My solution was 1 tbsp borax, 1 tbsp washing soda, 1 tbsp baking soda all dissolved into hot water, poured into a 32 ounce spray bottle that was then filled with white vinegar. Those of you who made volcanos for your elementary school science fairs know what happened next. That's right, massive spewage. Not only massive initial spewage, but secondary spewage whenever I jostled the bottle at all, and I forgot to close the sprayer nozzel all the way that night, so while I was sleeping most of the solution fizzled out of the bottle on to the floor. It was a big mess. Needless to say, I will not mix baking soda and vinegar in a squirt bottle again. . .

Next time, I am going to try 1 tbsp borax and 1 tbsp washing soda dissolved into hot water, poured into the spray bottle then filled with vinegar. As vinegar is naturally antibacterial and baking soda is a great stain remover, I think its more important to include vinegar in an all purpose cleaner than to include baking soda. I can always use baking soda as a scour powder if I happen to get a stain on the counter.

I am by no means a pro and until I am able to make my own all natural cleaners that smell like roses, I will still be buying cleaners from BNC whenever they have a coop. This is just something I've been playing with lately as a backup. I don't want to have to buy cleaners at the store when I run out. I'd rather figure out a functional cleaner recipe just in case I need it than have to fall back on whatever I can find at Walmart. . .

Wednesday, February 17, 2010

Adventures in Healthy Living -- Losing 20 pounds in a month

My husband has decided he wants to enlist in the Army. When he decided this, he weighed himself. According to the Army's website, he is within their weight limits for his age, but overweight according to his height. So he wants to lose 20 lbs in a month.

I have already told him this isn't healthy. According to my research, 1-2 lbs a week is healthy weight loss. If you lose more than that, you are losing muscle and water which come back as soon as your diet is over. But I did find an article that should give him sufficient hope to lose 20 lbs in a month, while teaching him lifestyle changes that will make him healthier and help him to lose weight in a healthy way. Whether that is 8 lbs or 20 lbs, I hope he's happy with himself at the end of the month. Although, I suspect the weight limits posted on the Army website are what you must maintain after basic, rather than what you have to attain before going to basic.

I can't blame him for being excited and trying to prepare himself ahead of time, though. In fact, I'm very proud of him. He's showing much wiser and healthier preparation than my cousin/ aunt/ whoever it was in my family that got her stomach stapled and ate an entire cake the night before to "prepare" for not being able to eat that much afterwards. . .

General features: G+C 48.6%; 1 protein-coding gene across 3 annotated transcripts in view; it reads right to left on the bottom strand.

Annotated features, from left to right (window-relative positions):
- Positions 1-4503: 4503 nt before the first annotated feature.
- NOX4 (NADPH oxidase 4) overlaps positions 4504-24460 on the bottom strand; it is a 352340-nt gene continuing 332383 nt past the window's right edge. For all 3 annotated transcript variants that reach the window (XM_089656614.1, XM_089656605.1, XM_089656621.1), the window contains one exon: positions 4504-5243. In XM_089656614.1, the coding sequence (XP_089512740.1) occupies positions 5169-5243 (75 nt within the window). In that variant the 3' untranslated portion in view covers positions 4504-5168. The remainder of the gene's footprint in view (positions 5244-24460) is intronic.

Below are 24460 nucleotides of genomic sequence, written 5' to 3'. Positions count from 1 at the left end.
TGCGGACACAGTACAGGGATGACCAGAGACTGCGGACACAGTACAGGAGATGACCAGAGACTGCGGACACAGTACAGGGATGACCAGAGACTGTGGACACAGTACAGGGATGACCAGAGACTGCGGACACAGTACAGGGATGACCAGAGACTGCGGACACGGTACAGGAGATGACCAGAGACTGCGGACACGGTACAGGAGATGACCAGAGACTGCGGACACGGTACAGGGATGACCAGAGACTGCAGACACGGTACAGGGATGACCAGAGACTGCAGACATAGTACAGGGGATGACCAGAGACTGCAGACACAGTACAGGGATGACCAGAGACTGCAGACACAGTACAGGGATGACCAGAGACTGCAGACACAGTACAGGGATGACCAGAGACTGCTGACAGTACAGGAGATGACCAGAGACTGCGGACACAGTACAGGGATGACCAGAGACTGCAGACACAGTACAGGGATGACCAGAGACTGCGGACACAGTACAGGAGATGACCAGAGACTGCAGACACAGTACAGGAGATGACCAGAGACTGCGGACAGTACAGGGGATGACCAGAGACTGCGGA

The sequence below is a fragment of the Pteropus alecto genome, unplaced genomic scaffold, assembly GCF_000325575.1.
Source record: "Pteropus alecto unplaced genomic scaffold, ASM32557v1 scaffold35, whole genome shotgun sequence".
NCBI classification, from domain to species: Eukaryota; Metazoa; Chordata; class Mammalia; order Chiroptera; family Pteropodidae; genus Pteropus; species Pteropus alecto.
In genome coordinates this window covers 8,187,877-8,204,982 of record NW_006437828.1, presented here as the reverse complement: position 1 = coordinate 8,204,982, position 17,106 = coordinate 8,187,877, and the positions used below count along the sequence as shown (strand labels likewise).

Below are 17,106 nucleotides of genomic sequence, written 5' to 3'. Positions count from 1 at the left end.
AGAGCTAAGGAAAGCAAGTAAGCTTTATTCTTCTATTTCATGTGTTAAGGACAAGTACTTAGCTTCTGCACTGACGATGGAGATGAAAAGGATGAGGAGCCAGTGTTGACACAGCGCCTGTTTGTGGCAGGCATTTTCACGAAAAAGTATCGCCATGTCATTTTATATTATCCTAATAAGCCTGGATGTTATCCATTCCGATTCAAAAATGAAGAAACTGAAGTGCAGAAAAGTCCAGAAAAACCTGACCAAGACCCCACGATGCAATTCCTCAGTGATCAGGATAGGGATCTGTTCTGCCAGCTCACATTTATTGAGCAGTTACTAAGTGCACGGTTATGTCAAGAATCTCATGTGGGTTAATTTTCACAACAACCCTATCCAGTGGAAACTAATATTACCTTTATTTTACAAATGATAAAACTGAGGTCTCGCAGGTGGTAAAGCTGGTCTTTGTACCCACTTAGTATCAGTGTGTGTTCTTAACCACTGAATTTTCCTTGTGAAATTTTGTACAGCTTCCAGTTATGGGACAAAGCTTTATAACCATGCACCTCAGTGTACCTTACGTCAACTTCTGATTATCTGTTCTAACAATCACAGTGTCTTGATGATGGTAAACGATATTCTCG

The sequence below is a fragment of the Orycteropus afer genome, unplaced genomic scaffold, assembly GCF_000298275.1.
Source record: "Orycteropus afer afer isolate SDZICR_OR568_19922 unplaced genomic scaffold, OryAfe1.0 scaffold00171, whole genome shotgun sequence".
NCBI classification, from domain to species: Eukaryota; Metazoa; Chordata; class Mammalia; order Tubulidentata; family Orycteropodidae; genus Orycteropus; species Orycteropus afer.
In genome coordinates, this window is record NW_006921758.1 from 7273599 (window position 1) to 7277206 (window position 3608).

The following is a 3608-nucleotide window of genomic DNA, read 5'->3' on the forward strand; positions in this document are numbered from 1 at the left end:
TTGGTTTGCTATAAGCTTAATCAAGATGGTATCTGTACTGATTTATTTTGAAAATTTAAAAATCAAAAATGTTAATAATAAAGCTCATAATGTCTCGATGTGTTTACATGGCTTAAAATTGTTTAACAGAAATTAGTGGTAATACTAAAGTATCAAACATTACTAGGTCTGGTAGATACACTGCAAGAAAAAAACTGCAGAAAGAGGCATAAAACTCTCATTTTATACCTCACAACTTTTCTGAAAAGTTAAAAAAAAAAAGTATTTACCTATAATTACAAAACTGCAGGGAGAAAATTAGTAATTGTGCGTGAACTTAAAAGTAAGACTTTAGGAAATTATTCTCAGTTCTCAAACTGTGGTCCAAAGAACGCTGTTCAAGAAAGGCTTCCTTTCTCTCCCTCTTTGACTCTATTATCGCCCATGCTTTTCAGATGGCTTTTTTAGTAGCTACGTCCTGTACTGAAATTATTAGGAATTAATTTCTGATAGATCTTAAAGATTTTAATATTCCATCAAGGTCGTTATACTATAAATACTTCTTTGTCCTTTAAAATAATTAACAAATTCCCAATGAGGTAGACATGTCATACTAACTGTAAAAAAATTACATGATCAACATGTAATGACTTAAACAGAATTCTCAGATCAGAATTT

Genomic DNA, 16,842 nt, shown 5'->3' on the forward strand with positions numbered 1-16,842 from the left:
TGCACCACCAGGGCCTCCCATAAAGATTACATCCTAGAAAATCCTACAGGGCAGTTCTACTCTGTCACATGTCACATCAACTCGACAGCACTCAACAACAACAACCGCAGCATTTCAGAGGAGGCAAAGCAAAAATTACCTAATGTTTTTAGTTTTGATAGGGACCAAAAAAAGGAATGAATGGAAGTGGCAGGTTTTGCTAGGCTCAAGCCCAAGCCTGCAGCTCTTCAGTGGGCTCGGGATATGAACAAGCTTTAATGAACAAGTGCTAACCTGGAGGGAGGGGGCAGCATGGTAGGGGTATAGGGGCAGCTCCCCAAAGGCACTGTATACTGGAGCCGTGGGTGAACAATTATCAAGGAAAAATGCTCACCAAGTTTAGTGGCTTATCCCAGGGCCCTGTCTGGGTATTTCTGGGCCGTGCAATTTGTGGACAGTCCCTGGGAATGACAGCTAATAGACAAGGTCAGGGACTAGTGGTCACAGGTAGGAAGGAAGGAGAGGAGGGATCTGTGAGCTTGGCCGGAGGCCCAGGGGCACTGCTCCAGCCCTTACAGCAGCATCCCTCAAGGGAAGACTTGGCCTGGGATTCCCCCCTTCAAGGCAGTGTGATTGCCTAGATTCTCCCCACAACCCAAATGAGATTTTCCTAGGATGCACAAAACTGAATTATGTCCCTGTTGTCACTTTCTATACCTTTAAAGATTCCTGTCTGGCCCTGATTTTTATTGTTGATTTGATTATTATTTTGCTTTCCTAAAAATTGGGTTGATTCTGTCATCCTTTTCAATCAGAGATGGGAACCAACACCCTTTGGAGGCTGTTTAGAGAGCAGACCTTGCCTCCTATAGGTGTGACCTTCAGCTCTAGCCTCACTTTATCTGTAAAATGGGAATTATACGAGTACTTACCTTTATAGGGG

And he started preparing for it when he decided to enlist, so he's been more active, eating smaller portions and drinking mostly water for a couple days now.

So, I am doing tae boe with my hubby and helping him practice for PT and trying to guide him in modifying his eating habits so that he will be healthier and let me tell you, I am thrilled! No, I'm not worried about his weight. I think he looks magically delicious. But I'm excited that he and I can get healthier together. I know I need to lose weight. I still have 10-15 pounds of baby weight hanging on for dear life, but its hard to make the time. Well, that's not quite true. The truth is, its easier to make the time to do this for me when I tell myself I'm doing this for him, so this will help us both. I want my hubby to be around forever and I want him to be healthy while he's growing old with me and I want to be healthy as I grow old with him, too.

Day 1 of taebo, I made it through almost all of the basic taebo video. If I had known just how close I was to finishing it, I would have pushed through it, but I wimped out. Joey finished it. We'll do it again tomorrow and I'm going to do it all then. And I'm also going to wear a bra. That jumping up and down part really hurt. . .

So far, Joey's been trying to lose weight for about a week and he says he's lost about 8 pounds. I guess its possible since he used to drink mostly soda and now he's drinking all water. He's also been a lot more active and has reduced his portion sizes and is eating smaller meals more frequently. He's cut out most of the sugar he used to eat and is eating much more healthily. I guess he might be able to lose 20 pounds in a month and as long as he is doing it healthily, that's ok with me.

Tuesday, February 16, 2010

Adventures in Cooking -- Making Crock Pot Yogurt

For a while now, I've seen those quart sized canning jars at Walmart and kept meaning to pick them up. Last week, I got Joey to pick me up an extra gallon of milk and some organic Stoneyfield Farms lowfat plain yogurt so I could make yogurt. Then I remembered I don't have any canning jars. So yesterday I went to Walmart to pick up some canning jars and of course they had sold out. Its not one of those things that they keep in stock, so they didn't have any in the back, but the lady who worked there told me they might have some at Kroger or Home Depot. So I called Joey and got him to call around. No one had any. So I went back to the housewares section and found some glass jars that were 2 quart sized that I decided to get. I got 3 because yogurt is just the begenning. I've decided to try lacto-fermented salsa and pickles, too, but they both call for whey, which is a by-product of making yogurt, so yogurt came first.

I got the recipe for yogurt from the blog Under 1000 per Month. If you haven't read it, you should. It has something for every mom. Or at least, I think it does. Anyways, I got the basic recipe from there, but true to my nature, I didn't follow it exactly. I researched it a lot and must have looked at 20 different sites, but this is the recipe I started with and the one that made me want to make yogurt in the first place. Since I bought the yogurt last week and there is NO WAY anyone in my family is going to eat plain yogurt, I used the 4 cups of yogurt with 1 gallon of milk. And I fell asleep when it was cooking, so I wasn't sure how it would turn out. Anyways, here's the recipe I used.